While you're watching President Reagan launch his tax reform juggernaut on TV on Tuesday, bear in mind the hard economic issues that the plan raises for anyone involved in real estate.
Bear in mind, too, that the bottom-line odds for action on comprehensive tax-code simplification this year or next are steep, the White House's heady predictions for quick passage notwithstanding.
The key facts about tax reform for real estate are these:
First, the changes proposed by the administration inevitably will mean higher rents for America's tenants. That is not a real estate industry prediction. That is an economic conclusion acknowledged by Treasury Department tax officials, and confirmed repeatedly in studies by academic, as well as industry, groups.
How large a rent surcharge tax reform will impose on tenants, and how quickly the increases will occur, are questions open to debate.
The Reagan administration's own real estate economists at the Department of Housing and Urban Development say the reforms will tack an extra 20 percent on to rent levels over the next seven years.
Economists hired by groups with obvious axes to grind -- such as home builders, apartment developers and commercial real estate owners -- come up with rent increase surcharges two to three times as large over the coming five to 10 years.
The studies agree that existing tax benefits and subsidies for residential and commercial real estate have kept rents lower than they would be without them. To compensate for their loss, property owners either will have to increase the level of rents or bail out.
Whatever the size of the coming surcharges, though, the essential political fact to keep in mind is that the Reagan tax-reform plan currently offers nothing to pay for them.
Will marginally reduced tax brackets for millions of middle-income tenants really be worth it when the monthly rent bill arrives with a fat surcharge? Will Congress have to devise new loopholes in later years to give tenants a fairer tax shake relative to homeowners, who will continue to write off their full mortgage-interest payments at a cost to the Treasury of billions of dollars every year?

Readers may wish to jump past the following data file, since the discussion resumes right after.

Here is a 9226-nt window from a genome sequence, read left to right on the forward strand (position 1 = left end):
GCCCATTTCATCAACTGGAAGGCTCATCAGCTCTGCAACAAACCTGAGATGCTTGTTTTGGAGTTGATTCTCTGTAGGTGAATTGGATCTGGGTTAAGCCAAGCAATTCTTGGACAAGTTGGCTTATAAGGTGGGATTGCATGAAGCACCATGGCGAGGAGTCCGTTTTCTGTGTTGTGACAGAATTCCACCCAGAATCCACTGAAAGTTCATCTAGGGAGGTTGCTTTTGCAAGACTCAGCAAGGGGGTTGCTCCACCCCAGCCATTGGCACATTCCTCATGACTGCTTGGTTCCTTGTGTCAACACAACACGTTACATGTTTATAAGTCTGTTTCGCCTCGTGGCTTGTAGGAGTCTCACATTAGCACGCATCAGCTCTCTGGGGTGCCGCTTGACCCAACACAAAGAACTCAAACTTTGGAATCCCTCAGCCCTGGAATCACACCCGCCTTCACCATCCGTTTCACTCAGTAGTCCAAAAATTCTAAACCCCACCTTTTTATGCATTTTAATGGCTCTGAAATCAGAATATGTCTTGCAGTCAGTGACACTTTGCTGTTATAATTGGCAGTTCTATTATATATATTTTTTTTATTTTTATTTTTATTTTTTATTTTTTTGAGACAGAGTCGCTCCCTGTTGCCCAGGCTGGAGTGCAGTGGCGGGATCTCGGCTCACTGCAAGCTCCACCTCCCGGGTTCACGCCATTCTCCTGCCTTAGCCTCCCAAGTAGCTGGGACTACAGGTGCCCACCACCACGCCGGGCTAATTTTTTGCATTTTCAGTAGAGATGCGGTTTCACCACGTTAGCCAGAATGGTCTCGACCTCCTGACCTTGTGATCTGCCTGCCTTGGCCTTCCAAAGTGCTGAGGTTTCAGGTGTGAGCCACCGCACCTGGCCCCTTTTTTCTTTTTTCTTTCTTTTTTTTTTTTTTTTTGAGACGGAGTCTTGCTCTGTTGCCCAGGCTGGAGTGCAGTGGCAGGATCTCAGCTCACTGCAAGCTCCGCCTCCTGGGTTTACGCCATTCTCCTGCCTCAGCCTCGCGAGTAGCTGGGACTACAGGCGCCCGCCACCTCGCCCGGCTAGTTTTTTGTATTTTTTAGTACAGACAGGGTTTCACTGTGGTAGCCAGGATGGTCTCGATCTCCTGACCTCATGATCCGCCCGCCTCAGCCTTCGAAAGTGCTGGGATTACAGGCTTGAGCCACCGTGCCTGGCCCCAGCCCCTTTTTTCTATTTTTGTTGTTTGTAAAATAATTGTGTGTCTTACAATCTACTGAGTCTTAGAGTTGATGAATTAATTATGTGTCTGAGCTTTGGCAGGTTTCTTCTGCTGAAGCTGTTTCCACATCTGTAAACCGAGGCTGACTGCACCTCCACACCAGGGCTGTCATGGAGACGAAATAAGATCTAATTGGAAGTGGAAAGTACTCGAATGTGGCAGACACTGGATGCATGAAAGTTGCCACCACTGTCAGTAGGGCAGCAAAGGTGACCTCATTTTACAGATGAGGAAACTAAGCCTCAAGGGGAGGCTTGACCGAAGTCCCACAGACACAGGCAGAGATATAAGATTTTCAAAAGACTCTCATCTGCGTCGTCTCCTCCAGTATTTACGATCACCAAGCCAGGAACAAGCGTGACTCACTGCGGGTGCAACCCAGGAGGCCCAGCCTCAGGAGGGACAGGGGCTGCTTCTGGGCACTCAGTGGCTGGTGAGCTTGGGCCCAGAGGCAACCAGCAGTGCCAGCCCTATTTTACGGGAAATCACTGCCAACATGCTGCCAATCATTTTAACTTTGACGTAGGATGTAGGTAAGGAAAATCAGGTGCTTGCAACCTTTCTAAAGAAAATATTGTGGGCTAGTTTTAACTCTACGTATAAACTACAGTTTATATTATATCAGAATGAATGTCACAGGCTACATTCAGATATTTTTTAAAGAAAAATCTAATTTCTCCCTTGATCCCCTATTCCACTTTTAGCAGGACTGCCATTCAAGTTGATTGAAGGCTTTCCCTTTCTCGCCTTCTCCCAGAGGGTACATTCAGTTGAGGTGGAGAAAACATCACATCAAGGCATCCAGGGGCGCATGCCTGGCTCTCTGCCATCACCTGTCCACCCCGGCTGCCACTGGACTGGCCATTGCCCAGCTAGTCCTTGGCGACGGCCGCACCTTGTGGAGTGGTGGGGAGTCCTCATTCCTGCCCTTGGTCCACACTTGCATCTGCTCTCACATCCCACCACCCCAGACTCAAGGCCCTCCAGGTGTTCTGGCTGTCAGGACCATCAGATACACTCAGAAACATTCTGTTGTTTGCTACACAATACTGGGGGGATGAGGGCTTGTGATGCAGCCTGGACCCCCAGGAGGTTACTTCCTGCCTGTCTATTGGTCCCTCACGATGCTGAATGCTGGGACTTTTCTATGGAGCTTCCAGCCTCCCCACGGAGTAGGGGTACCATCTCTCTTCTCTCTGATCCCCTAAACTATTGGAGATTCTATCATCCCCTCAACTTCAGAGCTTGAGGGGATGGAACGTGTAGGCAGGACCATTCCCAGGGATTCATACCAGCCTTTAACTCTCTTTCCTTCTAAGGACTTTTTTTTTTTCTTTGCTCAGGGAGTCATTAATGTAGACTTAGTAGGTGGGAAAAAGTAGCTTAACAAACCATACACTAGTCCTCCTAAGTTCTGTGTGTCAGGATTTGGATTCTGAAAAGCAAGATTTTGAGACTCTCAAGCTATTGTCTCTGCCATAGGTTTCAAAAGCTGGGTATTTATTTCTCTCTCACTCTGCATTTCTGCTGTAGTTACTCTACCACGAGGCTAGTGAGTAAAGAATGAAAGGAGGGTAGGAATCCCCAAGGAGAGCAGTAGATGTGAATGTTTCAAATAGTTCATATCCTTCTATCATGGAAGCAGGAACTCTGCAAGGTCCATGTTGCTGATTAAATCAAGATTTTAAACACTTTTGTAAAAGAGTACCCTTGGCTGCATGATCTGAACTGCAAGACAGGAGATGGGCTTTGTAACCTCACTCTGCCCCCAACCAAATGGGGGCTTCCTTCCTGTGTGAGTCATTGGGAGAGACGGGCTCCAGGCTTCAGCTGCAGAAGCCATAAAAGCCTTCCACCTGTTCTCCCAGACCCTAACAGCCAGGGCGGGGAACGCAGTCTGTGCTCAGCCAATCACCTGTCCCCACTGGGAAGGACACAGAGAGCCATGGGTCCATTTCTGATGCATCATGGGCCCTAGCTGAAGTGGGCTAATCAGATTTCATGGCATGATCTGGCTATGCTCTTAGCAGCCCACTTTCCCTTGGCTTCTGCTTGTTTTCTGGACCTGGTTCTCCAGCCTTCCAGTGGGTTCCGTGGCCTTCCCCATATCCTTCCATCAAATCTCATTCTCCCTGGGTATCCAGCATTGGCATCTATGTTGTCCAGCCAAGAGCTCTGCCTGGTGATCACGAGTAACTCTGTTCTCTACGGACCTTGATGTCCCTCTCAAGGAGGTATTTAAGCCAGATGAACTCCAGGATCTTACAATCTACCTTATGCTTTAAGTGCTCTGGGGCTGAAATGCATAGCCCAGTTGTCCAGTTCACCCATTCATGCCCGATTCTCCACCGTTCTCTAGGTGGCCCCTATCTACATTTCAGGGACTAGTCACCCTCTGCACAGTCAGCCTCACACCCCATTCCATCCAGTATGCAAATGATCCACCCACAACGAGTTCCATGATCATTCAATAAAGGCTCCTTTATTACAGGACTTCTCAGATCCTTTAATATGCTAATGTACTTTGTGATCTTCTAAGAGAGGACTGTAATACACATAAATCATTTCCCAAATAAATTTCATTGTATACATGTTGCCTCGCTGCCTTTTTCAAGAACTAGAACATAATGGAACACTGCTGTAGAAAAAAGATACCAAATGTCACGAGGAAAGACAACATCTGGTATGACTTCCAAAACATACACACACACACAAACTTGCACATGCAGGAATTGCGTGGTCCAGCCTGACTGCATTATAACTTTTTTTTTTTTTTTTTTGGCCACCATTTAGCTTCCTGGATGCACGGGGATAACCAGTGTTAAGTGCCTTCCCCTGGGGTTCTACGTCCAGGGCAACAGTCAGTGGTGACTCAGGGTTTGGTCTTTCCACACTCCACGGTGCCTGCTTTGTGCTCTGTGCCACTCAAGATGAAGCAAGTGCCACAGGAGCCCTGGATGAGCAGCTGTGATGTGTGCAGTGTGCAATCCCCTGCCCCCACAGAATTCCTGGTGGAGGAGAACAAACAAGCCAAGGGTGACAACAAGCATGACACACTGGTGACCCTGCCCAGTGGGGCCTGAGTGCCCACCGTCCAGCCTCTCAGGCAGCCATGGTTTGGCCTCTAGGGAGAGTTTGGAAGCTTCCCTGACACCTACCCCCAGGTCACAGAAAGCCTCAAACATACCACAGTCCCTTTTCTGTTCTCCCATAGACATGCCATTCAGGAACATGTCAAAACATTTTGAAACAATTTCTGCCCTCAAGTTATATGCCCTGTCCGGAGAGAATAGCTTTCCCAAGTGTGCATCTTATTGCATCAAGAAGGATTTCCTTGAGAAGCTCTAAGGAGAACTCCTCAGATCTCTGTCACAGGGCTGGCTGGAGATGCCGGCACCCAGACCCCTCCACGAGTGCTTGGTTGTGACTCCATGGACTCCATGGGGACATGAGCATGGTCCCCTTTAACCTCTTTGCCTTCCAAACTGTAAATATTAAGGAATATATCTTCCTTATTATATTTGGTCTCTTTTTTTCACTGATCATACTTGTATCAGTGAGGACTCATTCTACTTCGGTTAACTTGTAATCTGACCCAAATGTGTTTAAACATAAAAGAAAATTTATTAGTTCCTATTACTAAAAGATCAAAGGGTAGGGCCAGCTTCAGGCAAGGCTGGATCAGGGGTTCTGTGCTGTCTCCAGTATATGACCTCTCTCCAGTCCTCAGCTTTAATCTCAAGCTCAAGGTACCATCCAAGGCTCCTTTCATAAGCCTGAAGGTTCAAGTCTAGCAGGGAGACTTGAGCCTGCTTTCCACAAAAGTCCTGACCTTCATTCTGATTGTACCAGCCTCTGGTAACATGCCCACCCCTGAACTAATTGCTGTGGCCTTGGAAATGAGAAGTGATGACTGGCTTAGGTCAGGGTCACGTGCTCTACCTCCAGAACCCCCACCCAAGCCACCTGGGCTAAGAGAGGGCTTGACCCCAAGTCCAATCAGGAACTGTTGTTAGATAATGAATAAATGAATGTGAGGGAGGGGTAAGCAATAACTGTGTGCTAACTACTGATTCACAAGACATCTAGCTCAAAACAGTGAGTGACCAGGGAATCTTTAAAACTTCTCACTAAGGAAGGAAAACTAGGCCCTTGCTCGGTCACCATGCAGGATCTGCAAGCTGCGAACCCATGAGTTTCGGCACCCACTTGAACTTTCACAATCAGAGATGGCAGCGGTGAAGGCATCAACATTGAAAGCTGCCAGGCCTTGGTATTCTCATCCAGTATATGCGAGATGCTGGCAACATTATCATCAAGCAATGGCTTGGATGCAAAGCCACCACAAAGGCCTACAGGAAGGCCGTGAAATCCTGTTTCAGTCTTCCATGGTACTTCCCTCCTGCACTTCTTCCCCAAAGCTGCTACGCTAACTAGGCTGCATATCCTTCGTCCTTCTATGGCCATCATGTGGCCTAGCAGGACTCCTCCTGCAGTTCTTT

These are questions that could become increasingly important as the political debate over tax policy progresses.
A second fact to keep in mind about the president's package: Although seemingly beneficent to the nation's 60-million-plus homeowners, its direct and indirect effects ultimately may not be favorable.
For example, the Reagan reform plan will disallow local property-tax deductions for all homeowners. If you live in a state with relatively high property taxes, the cost of owning your house could rise by several hundred dollars a month over your current outlays. The cash resale value of your house to a buyer would be limited by this extra tax burden.
True, you'll still be able to deduct your mortgage-interest payments under the Reagan plan, but they'll be worth less to you in after-tax dollars than they are today. You'll probably be in a lower overall tax bracket -- with 35 percent the highest you can go -- and therefore the interest deductions you can take will give you less bang for your buck.
A third point to remember: Some of the savviest tax experts in the country -- Republicans and Democrats alike -- happen not to believe that a modified flat-tax system is the fair way to go about streamlining the Internal Revenue Code.
Take, for example, Donald Susswein, who was Senate Majority Leader Bob Dole's tax counsel for the past several years on the Republican-controlled Senate Finance Committee, while Dole was chairman of that key tax-writing unit.
Susswein, author of a provocative new book titled "How to Understand and Survive the Coming Tax Reforms," is passionately in favor of streamlining the federal tax system.
But he faults the Reagan administration for coming up with a program that "hasn't been preceded by any real analysis of its potentially damaging short-term and long-term economic effects" on capital-intensive sectors of the economy.
Very possibly, the quick, massive tax changes advocated by the administration could produce an economic disaster several years down the road, an "economic winter" requiring a return to higher marginal tax rates, Susswein argues.
He advocates, instead, a 10-year phase-in of what he calls a "20-20-20" system: a 20 percent across-the-board federal "value-added tax" similar to those in widespread use in Europe; a one-rate 20 percent personal income tax, but only for households with incomes above $50,000; and a 20 percent corporate income tax.
You want a system without loopholes that all segments of the public can have faith in and contribute to -- including homeowners, tenants, landlords and fat cats?
Take a look at Susswein's 20-20-20 system -- or some version of it -- before lining up blindly to take the tax plunge with Ronald Reagan.